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Four Ways to Profit in Realestate




I talked about risk mitigation earlier. Real estate, unlike almost any other business or investment, has a unique risk mitigation quality already built in: It offers you, the investor, four different ways to make money. If one doesn't pan out, the other three may save the day.

Cash Flow
Cash flow is simply what's left over after all expenses are paid at the end of each period. It's the simplest "metric" of all. Many investors will tell you, and I agree, that you should not buy a property if it doesn't cash flow, at least a little. The cash flow is what you'll use (instead of your savings or paycheck from a job) to pay for extras that aren't in the budget. Cash flow may be what you're counting on to pay your living expenses, now or in retirement. How much cash flow you get varies from situation to situation. I think it's ok to buy a building with less cash flow if that building is in a good area, is well maintained, attracts good tenants, or has any number of positive features that make it otherwise profitable or valuable. In other words, you don't need as much cash flow if you really are convinced it's a good deal, or it will appreciate, or you get great buying terms.

The way you'll measure your cash flow in a meaningful way is a metric called "cash-on-cash return." Cash-on-cash return, or "COC" is the amount of cash flow each year, divided by your cost of acquisition, or the money you initially put into the property. For example, if you buy a $100,000 triplex, put $25,000 down and your initial improvements and closing costs are $5,000, then your investment is $30,000. This is the amount of your actual cash that came out of pocket and into the deal, the same as if you'd put $30,000 in a mutual fund, CD or stock. You need to know what you're making so you can compare it to alternate investments. If you're up all nights, getting ulcers and working out the perfect murder in your head, you need to know you're getting compensated for that! If you find you're making 2%, and you can make the same thing on a CD and not worry about expensive medications or prison time, your answer is clear. If you don't know what your return is, you can't make intelligent decisions.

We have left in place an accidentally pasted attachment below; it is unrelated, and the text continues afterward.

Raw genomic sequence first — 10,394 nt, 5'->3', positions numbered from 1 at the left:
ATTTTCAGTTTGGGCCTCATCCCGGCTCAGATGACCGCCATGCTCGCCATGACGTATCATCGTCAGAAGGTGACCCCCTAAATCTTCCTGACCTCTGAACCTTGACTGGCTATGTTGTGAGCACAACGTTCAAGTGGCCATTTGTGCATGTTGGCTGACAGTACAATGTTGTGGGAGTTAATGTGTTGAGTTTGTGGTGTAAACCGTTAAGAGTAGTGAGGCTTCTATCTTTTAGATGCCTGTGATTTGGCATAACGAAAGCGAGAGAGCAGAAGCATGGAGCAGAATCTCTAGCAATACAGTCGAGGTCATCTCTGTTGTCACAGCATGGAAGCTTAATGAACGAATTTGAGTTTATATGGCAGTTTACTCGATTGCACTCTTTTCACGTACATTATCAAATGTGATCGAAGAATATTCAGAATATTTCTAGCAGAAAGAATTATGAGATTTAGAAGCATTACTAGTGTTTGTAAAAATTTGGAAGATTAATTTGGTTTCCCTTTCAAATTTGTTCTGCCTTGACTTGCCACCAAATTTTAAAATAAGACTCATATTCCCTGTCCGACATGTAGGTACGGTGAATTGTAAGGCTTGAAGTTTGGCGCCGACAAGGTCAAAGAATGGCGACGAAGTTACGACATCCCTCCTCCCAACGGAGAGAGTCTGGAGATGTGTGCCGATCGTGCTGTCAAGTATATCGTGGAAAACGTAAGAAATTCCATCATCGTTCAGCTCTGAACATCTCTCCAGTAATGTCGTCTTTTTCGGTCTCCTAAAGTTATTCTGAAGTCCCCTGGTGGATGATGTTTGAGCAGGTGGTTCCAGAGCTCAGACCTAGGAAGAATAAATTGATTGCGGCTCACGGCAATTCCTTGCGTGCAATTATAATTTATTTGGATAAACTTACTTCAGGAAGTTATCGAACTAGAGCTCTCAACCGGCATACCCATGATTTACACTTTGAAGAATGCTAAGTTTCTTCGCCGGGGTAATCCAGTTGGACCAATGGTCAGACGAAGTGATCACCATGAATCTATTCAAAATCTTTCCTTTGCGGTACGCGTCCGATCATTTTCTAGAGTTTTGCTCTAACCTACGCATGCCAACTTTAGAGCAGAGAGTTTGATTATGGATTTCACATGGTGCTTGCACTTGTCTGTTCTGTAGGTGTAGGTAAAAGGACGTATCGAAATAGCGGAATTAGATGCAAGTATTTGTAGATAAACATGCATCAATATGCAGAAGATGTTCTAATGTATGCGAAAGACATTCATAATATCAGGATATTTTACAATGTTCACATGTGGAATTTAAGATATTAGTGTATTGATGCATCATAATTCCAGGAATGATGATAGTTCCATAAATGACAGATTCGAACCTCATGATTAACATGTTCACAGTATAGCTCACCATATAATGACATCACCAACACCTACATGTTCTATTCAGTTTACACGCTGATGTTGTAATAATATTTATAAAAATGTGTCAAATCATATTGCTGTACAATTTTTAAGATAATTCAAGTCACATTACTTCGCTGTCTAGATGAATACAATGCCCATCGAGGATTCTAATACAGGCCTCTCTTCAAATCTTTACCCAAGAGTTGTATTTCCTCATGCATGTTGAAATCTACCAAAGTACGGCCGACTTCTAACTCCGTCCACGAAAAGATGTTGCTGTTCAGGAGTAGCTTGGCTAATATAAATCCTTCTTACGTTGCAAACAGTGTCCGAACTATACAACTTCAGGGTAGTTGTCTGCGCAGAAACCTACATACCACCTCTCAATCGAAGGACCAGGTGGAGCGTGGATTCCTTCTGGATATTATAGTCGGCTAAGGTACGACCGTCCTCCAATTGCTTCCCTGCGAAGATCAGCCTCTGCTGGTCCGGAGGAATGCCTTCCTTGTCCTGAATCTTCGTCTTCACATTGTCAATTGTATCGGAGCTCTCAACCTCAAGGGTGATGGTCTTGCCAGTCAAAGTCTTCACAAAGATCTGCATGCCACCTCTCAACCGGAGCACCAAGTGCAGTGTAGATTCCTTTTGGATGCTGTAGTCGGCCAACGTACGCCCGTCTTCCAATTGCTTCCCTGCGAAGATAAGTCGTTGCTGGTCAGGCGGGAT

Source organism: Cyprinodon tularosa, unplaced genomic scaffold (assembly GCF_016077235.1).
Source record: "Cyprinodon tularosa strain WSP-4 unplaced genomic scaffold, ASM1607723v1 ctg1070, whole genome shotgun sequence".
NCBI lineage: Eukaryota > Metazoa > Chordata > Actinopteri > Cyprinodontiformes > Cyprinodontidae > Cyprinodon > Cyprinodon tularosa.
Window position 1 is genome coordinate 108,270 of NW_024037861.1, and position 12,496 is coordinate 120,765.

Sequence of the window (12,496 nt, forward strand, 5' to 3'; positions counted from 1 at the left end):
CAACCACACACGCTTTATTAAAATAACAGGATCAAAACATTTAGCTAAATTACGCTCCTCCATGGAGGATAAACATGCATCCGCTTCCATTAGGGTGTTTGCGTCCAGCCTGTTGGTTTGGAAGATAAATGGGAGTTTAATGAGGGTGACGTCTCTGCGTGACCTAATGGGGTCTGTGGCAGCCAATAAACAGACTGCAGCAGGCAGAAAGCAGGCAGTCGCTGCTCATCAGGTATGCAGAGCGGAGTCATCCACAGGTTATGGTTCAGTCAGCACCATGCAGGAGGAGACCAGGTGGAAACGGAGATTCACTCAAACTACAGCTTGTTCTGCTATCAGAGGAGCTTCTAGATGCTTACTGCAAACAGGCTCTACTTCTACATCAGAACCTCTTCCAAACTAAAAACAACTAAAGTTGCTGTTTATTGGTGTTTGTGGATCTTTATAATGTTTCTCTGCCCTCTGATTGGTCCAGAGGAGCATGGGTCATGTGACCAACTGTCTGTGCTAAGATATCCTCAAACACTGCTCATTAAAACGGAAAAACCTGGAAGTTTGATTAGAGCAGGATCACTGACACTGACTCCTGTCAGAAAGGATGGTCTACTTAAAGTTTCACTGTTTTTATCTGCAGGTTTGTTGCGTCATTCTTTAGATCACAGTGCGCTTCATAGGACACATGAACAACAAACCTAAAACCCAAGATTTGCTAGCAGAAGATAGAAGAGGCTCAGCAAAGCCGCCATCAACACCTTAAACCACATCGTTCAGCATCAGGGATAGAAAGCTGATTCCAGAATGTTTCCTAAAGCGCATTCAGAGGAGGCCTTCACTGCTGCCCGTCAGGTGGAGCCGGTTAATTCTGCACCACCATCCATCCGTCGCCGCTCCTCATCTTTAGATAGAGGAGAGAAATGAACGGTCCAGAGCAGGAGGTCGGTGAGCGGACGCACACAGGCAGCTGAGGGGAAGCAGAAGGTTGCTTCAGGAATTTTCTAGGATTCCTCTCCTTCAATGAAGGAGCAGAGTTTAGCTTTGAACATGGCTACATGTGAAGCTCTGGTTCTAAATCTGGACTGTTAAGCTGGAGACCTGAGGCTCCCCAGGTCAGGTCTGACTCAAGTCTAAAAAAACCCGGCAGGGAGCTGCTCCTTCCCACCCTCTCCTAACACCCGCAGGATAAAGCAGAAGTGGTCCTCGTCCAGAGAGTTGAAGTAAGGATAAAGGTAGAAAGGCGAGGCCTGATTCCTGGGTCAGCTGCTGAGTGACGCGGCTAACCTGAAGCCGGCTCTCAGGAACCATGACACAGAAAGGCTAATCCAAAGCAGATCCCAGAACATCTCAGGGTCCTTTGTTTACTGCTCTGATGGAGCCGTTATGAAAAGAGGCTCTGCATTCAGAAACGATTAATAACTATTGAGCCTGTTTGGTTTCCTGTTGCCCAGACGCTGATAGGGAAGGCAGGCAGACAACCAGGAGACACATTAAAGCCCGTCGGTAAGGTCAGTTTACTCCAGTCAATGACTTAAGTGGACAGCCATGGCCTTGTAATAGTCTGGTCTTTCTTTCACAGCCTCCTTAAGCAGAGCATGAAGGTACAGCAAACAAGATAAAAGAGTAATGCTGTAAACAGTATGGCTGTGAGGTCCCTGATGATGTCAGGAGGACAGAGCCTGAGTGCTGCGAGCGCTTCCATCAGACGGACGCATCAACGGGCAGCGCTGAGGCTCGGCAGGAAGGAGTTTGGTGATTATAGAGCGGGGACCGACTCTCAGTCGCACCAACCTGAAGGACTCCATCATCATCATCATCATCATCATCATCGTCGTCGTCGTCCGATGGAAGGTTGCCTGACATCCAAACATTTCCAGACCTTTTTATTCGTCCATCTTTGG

Cash flow is not the same as profit. Profit is on paper, cash flow is real. For example, the principal portion of your mortgage is not an expense. That gets deducted from the liability account of the mortgage, reducing that liability and making you incrementally wealthier each month. However, it does reduce your cash flow. I like to run both a profit and loss statement as well as a cash flow statement every month just to see how they compare. You can have a profit on paper but still have a negative cash flow. It's important to know both. Many a "profitable company" has gone broke!

Appreciation
I'm not talking about the kudos you get from your boss or spouse; I'm referring to when your building goes up in value. It can really push your return skyward. For example, let's use the previous example of the $100,000 triplex that cost you $30,000 up front to own. It cash flows $3,000 per year, which is an annual 10% return on your $30,000. Not bad, just by itself. Now imagine you decide to get out of the business. Nearly three years have gone by and your agent tells you to list it for $130,000. The economy has turned around, you bought wisely, and your three-unit has a nice owner's apartment, which may appeal to a young couple just starting out who want to do an owner-occupied situation. You end up getting $120,000. Deduct 8% from commissions and other selling costs and your final tally is $110,400. You haven't paid much down on the principal, maybe $5,000, so when you pay it off, you walk away with just over $40,000. That's an extra 25% return on your money over three years. That represents an additional 7.5% compounded per year and on top of your 10% yearly cash flow, a total of 17.5% return on investment per year.

Appreciation is a bonus. The longer you hold your real estate the more likely it is to happen, but it's not guaranteed. In my opinion, you should not use any appreciation assumptions to decide whether or not to buy a particular building. Leave it out of the equation entirely with one exception, which I'll talk about in the analysis chapter. Leaving appreciation out of your analysis will give you some extra padding and margin of error for the mistakes you'll make somewhere else!

Debt Pay down